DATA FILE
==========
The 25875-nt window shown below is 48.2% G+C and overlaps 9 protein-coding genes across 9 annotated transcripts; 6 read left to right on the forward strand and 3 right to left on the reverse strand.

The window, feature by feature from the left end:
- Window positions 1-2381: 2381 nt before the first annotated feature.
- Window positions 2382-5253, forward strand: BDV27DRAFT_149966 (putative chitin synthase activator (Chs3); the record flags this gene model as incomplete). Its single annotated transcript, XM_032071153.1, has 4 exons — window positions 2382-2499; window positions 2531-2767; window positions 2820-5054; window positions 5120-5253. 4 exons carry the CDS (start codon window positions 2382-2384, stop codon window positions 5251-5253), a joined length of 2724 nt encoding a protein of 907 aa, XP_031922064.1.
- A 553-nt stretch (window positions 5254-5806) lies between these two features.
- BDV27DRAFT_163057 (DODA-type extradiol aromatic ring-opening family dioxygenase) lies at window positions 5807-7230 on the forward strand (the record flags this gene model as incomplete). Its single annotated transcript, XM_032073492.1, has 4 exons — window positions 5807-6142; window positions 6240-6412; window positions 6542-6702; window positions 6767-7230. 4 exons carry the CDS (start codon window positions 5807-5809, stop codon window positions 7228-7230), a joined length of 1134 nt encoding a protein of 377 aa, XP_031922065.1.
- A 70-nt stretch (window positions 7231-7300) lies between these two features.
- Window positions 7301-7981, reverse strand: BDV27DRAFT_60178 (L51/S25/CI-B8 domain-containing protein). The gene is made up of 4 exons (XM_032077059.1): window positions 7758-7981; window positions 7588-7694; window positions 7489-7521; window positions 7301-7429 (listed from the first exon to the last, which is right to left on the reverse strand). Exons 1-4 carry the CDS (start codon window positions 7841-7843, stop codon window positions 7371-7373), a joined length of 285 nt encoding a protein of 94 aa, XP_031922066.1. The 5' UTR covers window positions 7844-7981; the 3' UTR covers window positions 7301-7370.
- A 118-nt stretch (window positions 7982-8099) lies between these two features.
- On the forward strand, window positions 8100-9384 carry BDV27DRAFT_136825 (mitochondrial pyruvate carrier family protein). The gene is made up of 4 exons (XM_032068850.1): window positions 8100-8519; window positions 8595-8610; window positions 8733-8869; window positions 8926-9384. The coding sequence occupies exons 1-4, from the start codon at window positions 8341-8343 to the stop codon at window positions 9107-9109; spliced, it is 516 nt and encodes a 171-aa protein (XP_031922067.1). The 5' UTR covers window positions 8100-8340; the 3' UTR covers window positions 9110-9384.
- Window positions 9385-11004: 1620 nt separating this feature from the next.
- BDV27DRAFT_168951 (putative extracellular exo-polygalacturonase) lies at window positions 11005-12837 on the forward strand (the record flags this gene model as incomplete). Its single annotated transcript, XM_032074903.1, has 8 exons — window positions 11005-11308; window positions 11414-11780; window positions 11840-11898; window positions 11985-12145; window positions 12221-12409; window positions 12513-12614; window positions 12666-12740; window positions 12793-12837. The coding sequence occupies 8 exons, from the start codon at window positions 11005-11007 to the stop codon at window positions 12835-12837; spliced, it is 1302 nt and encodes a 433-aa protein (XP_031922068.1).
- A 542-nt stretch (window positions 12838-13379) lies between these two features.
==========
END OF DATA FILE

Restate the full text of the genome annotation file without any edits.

The 25875-nt window shown below is 48.2% G+C and overlaps 9 protein-coding genes across 9 annotated transcripts; 6 read left to right on the forward strand and 3 right to left on the reverse strand.

The window, feature by feature from the left end:
- Window positions 1-2381: 2381 nt before the first annotated feature.
- Window positions 2382-5253, forward strand: BDV27DRAFT_149966 (putative chitin synthase activator (Chs3); the record flags this gene model as incomplete). Its single annotated transcript, XM_032071153.1, has 4 exons — window positions 2382-2499; window positions 2531-2767; window positions 2820-5054; window positions 5120-5253. 4 exons carry the CDS (start codon window positions 2382-2384, stop codon window positions 5251-5253), a joined length of 2724 nt encoding a protein of 907 aa, XP_031922064.1.
- A 553-nt stretch (window positions 5254-5806) lies between these two features.
- BDV27DRAFT_163057 (DODA-type extradiol aromatic ring-opening family dioxygenase) lies at window positions 5807-7230 on the forward strand (the record flags this gene model as incomplete). Its single annotated transcript, XM_032073492.1, has 4 exons — window positions 5807-6142; window positions 6240-6412; window positions 6542-6702; window positions 6767-7230. 4 exons carry the CDS (start codon window positions 5807-5809, stop codon window positions 7228-7230), a joined length of 1134 nt encoding a protein of 377 aa, XP_031922065.1.
- A 70-nt stretch (window positions 7231-7300) lies between these two features.
- Window positions 7301-7981, reverse strand: BDV27DRAFT_60178 (L51/S25/CI-B8 domain-containing protein). The gene is made up of 4 exons (XM_032077059.1): window positions 7758-7981; window positions 7588-7694; window positions 7489-7521; window positions 7301-7429 (listed from the first exon to the last, which is right to left on the reverse strand). Exons 1-4 carry the CDS (start codon window positions 7841-7843, stop codon window positions 7371-7373), a joined length of 285 nt encoding a protein of 94 aa, XP_031922066.1. The 5' UTR covers window positions 7844-7981; the 3' UTR covers window positions 7301-7370.
- A 118-nt stretch (window positions 7982-8099) lies between these two features.
- On the forward strand, window positions 8100-9384 carry BDV27DRAFT_136825 (mitochondrial pyruvate carrier family protein). The gene is made up of 4 exons (XM_032068850.1): window positions 8100-8519; window positions 8595-8610; window positions 8733-8869; window positions 8926-9384. The coding sequence occupies exons 1-4, from the start codon at window positions 8341-8343 to the stop codon at window positions 9107-9109; spliced, it is 516 nt and encodes a 171-aa protein (XP_031922067.1). The 5' UTR covers window positions 8100-8340; the 3' UTR covers window positions 9110-9384.
- Window positions 9385-11004: 1620 nt separating this feature from the next.
- BDV27DRAFT_168951 (putative extracellular exo-polygalacturonase) lies at window positions 11005-12837 on the forward strand (the record flags this gene model as incomplete). Its single annotated transcript, XM_032074903.1, has 8 exons — window positions 11005-11308; window positions 11414-11780; window positions 11840-11898; window positions 11985-12145; window positions 12221-12409; window positions 12513-12614; window positions 12666-12740; window positions 12793-12837. The coding sequence occupies 8 exons, from the start codon at window positions 11005-11007 to the stop codon at window positions 12835-12837; spliced, it is 1302 nt and encodes a 433-aa protein (XP_031922068.1).
- A 542-nt stretch (window positions 12838-13379) lies between these two features.